In order to facilitate the spread of abortion, enormous sums of money have been invested and continue to be invested in the production of pharmaceutical products which make it possible to kill the fetus in the mother's womb without recourse to medical assistance. On this point, scientific research itself seems to be almost exclusively preoccupied with developing products which are ever more simple and effective in suppressing life and which at the same time are capable of removing abortion from any kind of control or social responsibility.

It is frequently asserted that contraception, if made safe and available to all, is the most effective remedy against abortion. The Catholic Church is then accused of actually promoting abortion, because she obstinately continues to teach the moral unlawfulness of contraception. When looked at carefully, this objection is clearly unfounded. It may be that many people use contraception with a view to excluding the subsequent temptation of abortion. But the negative values inherent in the "contraceptive mentality"-which is very different from responsible parenthood, lived in respect for the full truth of the conjugal act-are such that they in fact strengthen this temptation when an unwanted life is conceived. Indeed, the pro- abortion culture is especially strong precisely where the Church's teaching on contraception is rejected. Certainly, from the moral point of view contraception and abortion arespecifically different evils: the former contradicts the full truth of the sexual act as the proper expression of conjugal love, while the latter destroys the life of a human being; the former is opposed to the virtue of chastity in marriage, the latter is opposed to the virtue of justice and directly violates the divine commandment "You shall not kill".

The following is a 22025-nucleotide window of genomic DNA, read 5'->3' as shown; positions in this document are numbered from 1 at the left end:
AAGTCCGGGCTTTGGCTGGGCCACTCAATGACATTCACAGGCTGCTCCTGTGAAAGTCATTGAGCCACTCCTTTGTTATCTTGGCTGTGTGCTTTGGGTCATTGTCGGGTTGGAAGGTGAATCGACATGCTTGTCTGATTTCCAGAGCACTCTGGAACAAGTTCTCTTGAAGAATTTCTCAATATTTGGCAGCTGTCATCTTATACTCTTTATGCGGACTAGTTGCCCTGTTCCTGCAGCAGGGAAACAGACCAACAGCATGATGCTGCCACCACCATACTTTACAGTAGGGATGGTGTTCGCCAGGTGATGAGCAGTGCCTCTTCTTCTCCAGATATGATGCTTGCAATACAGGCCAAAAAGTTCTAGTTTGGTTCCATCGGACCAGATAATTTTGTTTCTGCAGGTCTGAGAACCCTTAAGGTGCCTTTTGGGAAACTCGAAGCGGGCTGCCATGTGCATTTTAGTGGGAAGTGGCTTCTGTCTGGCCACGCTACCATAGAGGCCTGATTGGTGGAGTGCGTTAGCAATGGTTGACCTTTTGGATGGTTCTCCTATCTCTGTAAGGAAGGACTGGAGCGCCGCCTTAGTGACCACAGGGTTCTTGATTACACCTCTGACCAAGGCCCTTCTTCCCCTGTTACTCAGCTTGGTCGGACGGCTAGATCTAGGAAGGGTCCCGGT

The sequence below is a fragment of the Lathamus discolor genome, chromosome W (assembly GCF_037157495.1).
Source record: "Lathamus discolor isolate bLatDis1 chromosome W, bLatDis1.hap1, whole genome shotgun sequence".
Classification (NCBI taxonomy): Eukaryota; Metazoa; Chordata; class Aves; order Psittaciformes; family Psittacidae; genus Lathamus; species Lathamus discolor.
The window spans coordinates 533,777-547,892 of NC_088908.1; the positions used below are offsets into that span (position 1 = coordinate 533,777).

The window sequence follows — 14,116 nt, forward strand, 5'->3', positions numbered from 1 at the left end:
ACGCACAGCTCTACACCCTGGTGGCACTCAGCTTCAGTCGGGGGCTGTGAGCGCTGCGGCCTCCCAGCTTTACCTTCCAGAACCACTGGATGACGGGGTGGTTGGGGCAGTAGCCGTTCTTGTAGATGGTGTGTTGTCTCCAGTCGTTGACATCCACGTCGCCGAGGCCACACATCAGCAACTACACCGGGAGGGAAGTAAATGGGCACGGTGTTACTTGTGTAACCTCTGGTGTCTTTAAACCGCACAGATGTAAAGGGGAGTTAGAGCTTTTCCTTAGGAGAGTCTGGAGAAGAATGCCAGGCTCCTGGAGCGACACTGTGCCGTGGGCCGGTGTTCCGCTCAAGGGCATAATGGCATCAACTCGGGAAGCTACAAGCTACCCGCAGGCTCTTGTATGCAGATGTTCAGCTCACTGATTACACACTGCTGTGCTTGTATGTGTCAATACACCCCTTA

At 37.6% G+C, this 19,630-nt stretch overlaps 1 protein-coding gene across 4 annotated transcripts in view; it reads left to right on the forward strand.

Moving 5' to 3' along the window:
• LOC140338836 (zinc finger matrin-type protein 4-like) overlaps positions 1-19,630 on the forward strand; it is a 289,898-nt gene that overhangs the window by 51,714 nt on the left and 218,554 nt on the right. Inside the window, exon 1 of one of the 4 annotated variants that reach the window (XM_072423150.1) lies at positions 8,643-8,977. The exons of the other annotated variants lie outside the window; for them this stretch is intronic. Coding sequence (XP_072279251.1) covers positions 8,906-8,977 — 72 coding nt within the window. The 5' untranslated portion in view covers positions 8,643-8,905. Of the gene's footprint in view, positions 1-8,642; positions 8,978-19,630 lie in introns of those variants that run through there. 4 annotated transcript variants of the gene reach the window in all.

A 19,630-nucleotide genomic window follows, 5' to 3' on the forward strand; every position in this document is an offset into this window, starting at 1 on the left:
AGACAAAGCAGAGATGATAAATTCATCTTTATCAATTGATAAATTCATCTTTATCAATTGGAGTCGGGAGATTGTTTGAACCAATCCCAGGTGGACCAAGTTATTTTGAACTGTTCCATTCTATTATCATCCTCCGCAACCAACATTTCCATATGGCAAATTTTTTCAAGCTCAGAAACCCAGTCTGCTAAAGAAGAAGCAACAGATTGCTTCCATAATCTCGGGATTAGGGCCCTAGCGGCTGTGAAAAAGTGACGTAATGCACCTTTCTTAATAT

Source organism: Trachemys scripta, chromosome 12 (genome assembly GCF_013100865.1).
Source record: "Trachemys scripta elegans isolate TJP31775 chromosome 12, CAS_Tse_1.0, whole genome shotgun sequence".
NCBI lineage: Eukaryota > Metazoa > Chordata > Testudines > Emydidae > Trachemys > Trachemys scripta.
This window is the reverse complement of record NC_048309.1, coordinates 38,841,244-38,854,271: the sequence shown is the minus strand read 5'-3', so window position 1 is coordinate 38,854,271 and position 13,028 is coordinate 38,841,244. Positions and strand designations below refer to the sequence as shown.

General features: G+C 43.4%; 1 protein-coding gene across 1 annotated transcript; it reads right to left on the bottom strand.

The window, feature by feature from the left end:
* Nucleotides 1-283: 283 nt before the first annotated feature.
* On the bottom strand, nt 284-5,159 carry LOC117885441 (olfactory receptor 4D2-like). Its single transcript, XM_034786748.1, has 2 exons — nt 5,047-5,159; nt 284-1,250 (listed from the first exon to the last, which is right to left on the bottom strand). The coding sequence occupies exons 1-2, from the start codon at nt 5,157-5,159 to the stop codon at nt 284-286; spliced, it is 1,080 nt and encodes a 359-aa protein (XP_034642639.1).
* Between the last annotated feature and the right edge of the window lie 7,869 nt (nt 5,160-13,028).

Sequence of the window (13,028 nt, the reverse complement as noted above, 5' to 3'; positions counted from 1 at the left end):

But despite their differences of nature and moral gravity, contraception and abortion are often closely connected, as fruits of the same tree. It is true that in many cases contraception and even abortion are practised under the pressure of real- life difficulties, which nonetheless can never exonerate from striving to observe God's law fully. Still, in very many other instances such practices are rooted in a hedonistic mentality unwilling to accept responsibility in matters of sexuality, and they imply a self-centered concept of freedom, which regards procreation as an obstacle to personal fulfilment. The life which could result from a sexual encounter thus becomes an enemy to be avoided at all costs, and abortion becomes the only possible decisive response to failed contraception.

Suppressing the procreative in favor of the unitive corrupts the latter and thus makes us readier to kill for our pleasures. That is why the much-loved distinction between abortifacient and non-abortifacient contraception is useless, and worse than useless, as a way of combatting pansexualism. Although the former is wrong for an additional reason, both are also wrong for the same reason.

For those who don't want to wade through papal writings any further, I close with a neat summation by Catholic philosopher J. Budziszewski:

The greatest obstacle to the communication of Paul VI’s message is that the spirit of the age has burdened most people with a false picture of nature. Their eyes dazzled by what technology can do, when they gaze upon human nature they see not a Design, but a canvass for their own designs. Because they can sever the causal link between sex and procreation, they suppose they have severed the link between sex and procreation. This helps to explain why, despite having been vindicated by the passage of time, the Pope’s warnings about the moral and social consequences of contraception have been so roundly ignored.